. In Day 3 embryo biopsy, one to two cells are removed for testing, or
. In Day 5 embryo biopsy, several (3 to 6) cells are removed for testing.
Cells within a day 5 or day 6 embryo have separated into two types: cells which will form the fetus (inner cell mass) and cells which will form the placenta (trophectoderm). More cells can be removed at this stage (from the trophectoderm) without compromising the viability of the embryo, possibly leading to a more accurate test.
Biopsy of a day 5 embryo
. After the cells are biopsied and placed in test tubes, the tubes are transported by same-day overnight courier to laboratory for analysis.
. Usually it takes over 24 hours before the results are available. Hence freezing of the embryos using a rapid freeze method called vitrification is necessary.
. The final step, the thawing of a frozen embryo, typically a single embryo with normal PGS result, in subsequent cycle after the in-vitro fertilization procedure, and the transfer of the embryo back into the uterus is performed.
After Preimplantation Genetic Screening (PGS)
What is the chance of having a baby with PGS?
The chance of a successful outcome with PGS in conjunction with IVF treatment depends on whether any and how many of the embryos produced in an IVF cycle have a normal PGS result. Current data report a live birth rate between high 60% and 80% when an elective single frozen embryo is transferred in a subsequent cycle. These data are very encouraging as most women undergo PGS and IVF are at higher risk of producing chromosomally abnormal embryos such as advanced maternal age, previous IVF failures or recurrent pregnancy losses.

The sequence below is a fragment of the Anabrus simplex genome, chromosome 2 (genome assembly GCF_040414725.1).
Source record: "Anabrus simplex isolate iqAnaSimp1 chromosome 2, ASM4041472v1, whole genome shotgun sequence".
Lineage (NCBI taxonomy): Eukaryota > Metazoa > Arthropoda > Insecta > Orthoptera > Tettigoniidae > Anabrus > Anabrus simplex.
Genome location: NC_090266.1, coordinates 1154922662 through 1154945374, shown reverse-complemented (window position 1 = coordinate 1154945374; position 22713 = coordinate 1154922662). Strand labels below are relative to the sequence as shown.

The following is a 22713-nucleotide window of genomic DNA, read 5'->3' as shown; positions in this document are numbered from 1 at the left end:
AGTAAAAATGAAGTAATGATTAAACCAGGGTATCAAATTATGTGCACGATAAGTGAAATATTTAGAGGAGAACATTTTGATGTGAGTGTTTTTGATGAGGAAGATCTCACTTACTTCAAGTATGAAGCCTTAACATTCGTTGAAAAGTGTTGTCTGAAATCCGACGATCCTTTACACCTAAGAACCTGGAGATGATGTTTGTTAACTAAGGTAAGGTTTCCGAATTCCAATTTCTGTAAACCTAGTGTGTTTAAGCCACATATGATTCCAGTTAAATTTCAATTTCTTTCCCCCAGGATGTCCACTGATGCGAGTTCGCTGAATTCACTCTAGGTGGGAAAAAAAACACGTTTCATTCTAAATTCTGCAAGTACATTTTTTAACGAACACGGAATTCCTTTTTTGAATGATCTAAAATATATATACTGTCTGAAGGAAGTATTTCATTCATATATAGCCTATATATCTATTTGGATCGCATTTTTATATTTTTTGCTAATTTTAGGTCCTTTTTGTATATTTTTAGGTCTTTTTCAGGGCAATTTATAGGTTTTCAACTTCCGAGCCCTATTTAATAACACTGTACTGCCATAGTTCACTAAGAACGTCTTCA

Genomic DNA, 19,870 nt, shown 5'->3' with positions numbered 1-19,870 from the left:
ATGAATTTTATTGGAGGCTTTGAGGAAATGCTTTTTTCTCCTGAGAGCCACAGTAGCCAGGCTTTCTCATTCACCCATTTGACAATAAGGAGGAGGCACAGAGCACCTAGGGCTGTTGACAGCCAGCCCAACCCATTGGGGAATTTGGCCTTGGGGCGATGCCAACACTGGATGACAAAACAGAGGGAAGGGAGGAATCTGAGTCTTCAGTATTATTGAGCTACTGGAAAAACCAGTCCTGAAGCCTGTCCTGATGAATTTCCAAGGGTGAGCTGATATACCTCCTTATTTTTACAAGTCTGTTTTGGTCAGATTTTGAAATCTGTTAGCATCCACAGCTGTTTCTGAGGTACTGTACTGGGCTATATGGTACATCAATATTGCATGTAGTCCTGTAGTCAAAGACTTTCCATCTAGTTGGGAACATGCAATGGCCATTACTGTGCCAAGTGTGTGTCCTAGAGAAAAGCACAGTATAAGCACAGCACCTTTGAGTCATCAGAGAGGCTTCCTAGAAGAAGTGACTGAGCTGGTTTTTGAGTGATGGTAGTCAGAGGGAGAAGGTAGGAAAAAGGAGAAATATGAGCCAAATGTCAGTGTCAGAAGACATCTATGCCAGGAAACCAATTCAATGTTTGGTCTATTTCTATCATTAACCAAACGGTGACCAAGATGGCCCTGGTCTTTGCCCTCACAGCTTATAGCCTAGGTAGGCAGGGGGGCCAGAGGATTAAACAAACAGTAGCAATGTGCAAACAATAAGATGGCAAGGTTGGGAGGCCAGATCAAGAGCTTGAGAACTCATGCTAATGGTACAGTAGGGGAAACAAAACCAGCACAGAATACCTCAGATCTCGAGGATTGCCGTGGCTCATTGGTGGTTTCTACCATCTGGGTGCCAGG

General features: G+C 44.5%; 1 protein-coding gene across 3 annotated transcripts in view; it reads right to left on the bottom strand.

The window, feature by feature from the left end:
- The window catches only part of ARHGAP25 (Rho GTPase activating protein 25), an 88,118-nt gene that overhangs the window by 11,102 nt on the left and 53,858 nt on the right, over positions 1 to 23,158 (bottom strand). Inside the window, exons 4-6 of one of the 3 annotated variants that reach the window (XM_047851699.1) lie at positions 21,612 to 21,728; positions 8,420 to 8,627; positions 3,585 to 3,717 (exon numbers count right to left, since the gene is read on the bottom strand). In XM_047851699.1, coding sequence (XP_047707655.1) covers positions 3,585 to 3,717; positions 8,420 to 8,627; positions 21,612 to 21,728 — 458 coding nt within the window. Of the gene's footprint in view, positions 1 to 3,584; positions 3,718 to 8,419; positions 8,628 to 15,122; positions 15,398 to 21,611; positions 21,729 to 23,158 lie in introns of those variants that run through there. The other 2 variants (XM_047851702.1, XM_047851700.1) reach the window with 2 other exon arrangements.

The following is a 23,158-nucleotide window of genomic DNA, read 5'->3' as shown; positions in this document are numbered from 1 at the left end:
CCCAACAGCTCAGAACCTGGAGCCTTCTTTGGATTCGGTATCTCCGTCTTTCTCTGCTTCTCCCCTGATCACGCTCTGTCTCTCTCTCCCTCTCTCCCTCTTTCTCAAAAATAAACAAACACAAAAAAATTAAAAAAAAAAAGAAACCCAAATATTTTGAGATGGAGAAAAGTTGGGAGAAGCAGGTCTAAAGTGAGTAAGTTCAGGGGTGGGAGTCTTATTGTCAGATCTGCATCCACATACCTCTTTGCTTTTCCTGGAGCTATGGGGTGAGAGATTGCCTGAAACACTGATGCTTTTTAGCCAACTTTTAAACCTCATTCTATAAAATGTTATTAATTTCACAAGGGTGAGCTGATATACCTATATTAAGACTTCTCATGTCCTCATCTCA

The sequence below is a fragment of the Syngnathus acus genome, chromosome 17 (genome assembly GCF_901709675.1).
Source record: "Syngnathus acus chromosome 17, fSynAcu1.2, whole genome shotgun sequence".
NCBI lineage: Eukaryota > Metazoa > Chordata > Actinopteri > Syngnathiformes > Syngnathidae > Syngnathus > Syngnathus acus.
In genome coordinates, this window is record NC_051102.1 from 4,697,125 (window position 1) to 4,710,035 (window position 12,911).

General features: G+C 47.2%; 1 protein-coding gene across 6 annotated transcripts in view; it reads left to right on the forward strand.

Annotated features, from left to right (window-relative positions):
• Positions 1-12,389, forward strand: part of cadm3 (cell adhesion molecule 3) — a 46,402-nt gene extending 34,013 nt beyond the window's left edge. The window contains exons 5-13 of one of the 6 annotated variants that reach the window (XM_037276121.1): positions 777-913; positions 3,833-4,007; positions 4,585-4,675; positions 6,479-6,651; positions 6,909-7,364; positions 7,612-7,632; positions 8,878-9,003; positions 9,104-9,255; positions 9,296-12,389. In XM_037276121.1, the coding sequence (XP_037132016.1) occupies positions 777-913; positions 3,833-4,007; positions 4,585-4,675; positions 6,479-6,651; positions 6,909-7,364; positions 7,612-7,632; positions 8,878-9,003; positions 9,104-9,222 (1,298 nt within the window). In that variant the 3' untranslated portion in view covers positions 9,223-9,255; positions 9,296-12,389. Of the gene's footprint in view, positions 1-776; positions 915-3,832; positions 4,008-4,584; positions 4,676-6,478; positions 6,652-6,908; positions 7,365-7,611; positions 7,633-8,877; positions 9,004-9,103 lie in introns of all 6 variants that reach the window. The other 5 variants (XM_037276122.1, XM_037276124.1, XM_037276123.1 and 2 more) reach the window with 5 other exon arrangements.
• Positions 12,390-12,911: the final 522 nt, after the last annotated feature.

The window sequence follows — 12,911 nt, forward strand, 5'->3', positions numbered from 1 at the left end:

Sometimes, however, no embryos are suitable for transfer to the womb, for reasons including:
. Not enough eggs are produced or fertilized,
. Removing the cells to be analyzed damages the embryos, or
. All the embryos are aneuploid.
Is Prenatal Testing necessary after PGS?
Because PGS is carried out on a minute amount of tissue, the test can never be 100% accurate. As there is a small chance of an incorrect diagnosis, it is strongly recommended that prenatal testing (for example amniocentesis or chorionic villus sampling – CVS) is used to confirm that the fetus has normal chromosomal makeup. Amniocentesis and CVS collect many thousands of cells from the fetus and are therefore more accurate.
Does PGS test for a specific genetic disease?
PGS test for chromosomal abnormalities only. Preimplantation genetic diagnosis or PGD tests for single gene mutations associated with genetically inherited disease, e.g. cystic fibrosis, sickle cell anemia, muscular dystrophy, Huntington’s disease, Fragile X syndrome and many more.